Hey you,
BE IN THE KNOW!

35,000 ransomware infections per month and you still believe you are protected?

Sign up to receive:

  • alerts
  • news
  • free how-to-remove guides

of the newest online threats - directly to your inbox:


Power Worm Ransomware Removal

Power Worm is a Ransomware written in Windows PowerShell. It uses PowerShell for its payload. It encrypts a user’s files on a compromised computer and demands a ransom for decrypting them. Unfortunately, a newer variant of the Ransomware has a bug in its code that cannot produce a valid key for decryption. Since there is only one key used for every victim, that deems all encrypted files unusable.

NamePower Worm Ransomware
TypeRansomware
Short DescriptionThe Ransomware encrypts files with certain extensions and demands payment for their decryption.
SymptomsFiles become inaccessible after encryption; a ransom note is being created for each folder with encrypted files.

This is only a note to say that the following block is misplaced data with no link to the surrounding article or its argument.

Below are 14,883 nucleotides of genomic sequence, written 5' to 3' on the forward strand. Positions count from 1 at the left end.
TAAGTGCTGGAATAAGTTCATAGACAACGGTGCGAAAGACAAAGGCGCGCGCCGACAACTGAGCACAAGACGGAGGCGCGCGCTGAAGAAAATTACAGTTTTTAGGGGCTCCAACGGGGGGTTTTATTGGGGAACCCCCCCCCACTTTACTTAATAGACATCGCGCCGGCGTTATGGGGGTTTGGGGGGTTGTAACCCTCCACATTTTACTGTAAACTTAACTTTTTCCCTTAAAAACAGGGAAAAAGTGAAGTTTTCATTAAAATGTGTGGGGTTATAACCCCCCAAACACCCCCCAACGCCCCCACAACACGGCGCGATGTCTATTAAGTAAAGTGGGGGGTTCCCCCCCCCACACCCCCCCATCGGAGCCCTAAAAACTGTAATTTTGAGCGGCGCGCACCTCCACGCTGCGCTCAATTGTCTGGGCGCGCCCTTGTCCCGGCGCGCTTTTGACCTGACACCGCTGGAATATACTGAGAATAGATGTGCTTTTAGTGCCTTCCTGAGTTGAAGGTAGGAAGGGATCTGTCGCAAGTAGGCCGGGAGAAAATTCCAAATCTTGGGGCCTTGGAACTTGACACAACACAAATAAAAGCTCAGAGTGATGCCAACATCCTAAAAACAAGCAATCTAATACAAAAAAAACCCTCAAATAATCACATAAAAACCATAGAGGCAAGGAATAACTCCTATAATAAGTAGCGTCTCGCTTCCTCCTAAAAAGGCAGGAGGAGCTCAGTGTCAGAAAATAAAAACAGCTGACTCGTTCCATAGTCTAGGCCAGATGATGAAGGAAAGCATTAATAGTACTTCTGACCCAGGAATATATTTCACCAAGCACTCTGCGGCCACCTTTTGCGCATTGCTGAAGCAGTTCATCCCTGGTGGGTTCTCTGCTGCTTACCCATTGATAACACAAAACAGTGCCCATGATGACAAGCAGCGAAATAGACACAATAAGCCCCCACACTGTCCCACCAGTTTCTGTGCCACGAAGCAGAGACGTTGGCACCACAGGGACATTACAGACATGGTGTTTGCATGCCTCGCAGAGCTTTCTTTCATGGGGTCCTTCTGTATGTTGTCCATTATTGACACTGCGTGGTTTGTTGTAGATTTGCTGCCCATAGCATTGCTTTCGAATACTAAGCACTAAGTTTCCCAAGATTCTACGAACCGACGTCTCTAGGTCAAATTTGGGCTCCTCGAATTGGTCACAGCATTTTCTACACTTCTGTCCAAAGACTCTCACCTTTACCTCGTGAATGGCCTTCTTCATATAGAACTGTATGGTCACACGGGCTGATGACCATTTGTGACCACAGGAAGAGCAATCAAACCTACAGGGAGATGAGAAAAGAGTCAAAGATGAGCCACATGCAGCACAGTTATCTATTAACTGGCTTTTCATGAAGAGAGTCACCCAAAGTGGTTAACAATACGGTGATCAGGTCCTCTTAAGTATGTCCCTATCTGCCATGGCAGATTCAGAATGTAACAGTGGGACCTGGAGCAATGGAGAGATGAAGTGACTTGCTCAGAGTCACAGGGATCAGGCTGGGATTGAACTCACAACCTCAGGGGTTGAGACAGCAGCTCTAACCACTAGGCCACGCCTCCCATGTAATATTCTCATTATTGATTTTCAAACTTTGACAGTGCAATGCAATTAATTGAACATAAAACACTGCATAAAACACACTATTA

Distribution MethodSpam emails, malicious email attachments, compromised websites hosting exploit kits, probably social networks and file sharing services as well.(targeted attacks)
Detection ToolDownload Malware Removal Tool, to See If Your System Has Been Affected by Power Worm Ransomware
User ExperienceJoin our forum to follow the discussion about Power Worm Ransomware.
Data Recovery ToolWindows Data Recovery by Stellar Phoenix Notice! This product scans your drive sectors to recover lost files and it may not recover 100% of the encrypted files, but only few of them, depending on the situation and whether or not you have reformatted your drive.

Power-worm-ransomware-ransom-note-cryptowall-copy-decrypt-instruction-html

Power Worm Ransomware – Distribution

There are a number of ways you could get infected with the Power Worm Ransomware.
The most common distribution method is known to be through malicious email attachments and spam emails. There are even cases, where an email itself also contains malicious code and upon opening the email, the user infects its computer with it, even if he doesn’t open the attachment inside.
Around social networks and file sharing services there could be similar attachments and files containing the Ransomware, disguised as something else.